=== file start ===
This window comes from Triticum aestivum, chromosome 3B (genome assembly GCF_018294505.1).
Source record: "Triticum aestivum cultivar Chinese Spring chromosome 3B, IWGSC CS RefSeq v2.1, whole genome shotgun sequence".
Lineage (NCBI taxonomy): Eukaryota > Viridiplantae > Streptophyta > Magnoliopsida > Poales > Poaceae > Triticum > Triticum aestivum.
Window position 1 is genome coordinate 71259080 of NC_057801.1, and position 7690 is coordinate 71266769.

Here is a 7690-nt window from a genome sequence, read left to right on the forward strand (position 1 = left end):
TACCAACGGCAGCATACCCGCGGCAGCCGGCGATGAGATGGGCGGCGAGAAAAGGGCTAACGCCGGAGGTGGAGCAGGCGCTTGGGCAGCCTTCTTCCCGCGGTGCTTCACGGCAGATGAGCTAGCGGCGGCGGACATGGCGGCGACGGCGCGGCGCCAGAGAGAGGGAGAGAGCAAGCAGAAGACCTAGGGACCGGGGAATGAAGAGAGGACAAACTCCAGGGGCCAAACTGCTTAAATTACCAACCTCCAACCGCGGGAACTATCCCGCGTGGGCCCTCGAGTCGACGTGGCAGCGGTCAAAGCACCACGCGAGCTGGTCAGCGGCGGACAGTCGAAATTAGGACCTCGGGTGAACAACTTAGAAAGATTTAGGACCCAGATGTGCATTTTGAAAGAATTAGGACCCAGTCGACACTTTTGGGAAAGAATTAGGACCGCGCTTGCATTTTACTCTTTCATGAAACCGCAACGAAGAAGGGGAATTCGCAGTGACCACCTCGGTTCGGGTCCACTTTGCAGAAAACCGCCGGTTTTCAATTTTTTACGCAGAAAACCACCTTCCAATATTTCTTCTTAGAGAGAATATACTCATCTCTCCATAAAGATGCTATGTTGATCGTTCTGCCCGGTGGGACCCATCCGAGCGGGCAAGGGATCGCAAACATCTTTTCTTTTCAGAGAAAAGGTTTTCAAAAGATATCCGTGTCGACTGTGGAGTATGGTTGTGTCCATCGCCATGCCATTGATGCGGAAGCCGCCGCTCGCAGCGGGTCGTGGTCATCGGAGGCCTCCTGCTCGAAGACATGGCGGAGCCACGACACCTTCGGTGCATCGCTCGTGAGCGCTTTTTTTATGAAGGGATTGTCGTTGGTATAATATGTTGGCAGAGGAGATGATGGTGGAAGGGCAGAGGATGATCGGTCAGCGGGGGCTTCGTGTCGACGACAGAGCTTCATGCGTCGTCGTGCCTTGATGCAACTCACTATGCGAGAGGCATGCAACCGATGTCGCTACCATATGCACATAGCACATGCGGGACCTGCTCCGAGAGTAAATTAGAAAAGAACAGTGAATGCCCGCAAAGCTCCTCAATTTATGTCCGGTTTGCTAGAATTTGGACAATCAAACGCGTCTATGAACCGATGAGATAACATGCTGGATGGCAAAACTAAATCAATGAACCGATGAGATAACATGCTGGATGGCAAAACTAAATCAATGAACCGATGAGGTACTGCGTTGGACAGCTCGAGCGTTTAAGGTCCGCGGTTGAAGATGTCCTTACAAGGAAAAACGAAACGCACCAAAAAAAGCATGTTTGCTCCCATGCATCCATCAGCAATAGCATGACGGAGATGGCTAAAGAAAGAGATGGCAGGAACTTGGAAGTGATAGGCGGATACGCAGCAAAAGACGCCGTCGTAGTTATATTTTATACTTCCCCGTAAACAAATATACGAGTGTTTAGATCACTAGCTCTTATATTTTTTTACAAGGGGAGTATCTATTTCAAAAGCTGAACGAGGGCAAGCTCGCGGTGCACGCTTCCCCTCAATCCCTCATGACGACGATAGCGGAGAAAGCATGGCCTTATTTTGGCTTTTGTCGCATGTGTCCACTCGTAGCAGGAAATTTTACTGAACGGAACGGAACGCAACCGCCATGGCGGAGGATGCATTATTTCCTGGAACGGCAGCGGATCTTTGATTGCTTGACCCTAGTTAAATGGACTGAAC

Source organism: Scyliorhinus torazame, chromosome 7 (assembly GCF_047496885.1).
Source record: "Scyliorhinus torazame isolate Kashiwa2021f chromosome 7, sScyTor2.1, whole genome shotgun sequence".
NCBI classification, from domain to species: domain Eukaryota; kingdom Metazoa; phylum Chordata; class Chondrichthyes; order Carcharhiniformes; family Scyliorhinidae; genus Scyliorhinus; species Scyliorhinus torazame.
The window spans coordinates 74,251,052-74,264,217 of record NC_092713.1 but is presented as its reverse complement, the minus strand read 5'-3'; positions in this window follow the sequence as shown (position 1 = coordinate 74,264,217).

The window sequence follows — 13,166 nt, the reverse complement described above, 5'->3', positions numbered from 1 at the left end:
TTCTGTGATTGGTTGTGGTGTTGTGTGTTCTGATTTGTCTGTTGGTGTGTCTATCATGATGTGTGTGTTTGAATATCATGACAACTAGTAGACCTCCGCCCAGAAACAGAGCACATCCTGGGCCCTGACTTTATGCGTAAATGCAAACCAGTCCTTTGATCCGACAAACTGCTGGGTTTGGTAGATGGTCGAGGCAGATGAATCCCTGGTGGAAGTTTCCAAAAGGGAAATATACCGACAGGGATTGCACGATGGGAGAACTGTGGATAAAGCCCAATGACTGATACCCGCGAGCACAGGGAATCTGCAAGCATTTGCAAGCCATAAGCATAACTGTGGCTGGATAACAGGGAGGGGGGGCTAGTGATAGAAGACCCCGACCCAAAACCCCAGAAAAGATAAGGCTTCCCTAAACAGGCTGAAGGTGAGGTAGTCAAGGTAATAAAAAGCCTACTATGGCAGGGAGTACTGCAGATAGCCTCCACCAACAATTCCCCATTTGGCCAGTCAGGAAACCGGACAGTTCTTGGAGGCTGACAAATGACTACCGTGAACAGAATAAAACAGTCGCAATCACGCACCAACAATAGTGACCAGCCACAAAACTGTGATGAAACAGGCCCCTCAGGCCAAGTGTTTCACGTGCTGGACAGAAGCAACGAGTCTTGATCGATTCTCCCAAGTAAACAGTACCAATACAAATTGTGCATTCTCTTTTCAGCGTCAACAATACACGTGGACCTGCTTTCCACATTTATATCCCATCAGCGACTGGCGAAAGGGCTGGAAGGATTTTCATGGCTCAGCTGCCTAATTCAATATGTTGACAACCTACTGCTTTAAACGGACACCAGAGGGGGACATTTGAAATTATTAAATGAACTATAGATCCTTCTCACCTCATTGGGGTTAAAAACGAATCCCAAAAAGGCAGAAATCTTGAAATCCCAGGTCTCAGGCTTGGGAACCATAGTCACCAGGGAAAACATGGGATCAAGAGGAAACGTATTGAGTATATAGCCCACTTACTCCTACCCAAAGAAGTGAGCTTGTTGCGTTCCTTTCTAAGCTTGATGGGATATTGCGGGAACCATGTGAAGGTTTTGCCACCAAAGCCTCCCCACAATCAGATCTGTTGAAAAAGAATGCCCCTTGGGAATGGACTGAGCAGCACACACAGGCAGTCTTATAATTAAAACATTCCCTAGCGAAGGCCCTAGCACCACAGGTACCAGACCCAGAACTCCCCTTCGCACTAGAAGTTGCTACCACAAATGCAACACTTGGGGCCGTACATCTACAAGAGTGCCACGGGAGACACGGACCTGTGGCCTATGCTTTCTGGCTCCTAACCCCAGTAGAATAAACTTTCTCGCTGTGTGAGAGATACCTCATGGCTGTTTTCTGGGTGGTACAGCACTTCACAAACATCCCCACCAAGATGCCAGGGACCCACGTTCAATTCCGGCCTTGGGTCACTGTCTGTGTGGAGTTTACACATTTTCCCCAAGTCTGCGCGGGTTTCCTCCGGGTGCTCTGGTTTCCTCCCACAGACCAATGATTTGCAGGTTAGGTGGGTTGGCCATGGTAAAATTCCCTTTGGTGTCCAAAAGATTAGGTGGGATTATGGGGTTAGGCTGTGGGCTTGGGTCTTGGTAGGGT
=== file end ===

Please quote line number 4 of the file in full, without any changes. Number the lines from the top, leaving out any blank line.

Window position 1 is genome coordinate 71259080 of NC_057801.1, and position 7690 is coordinate 71266769.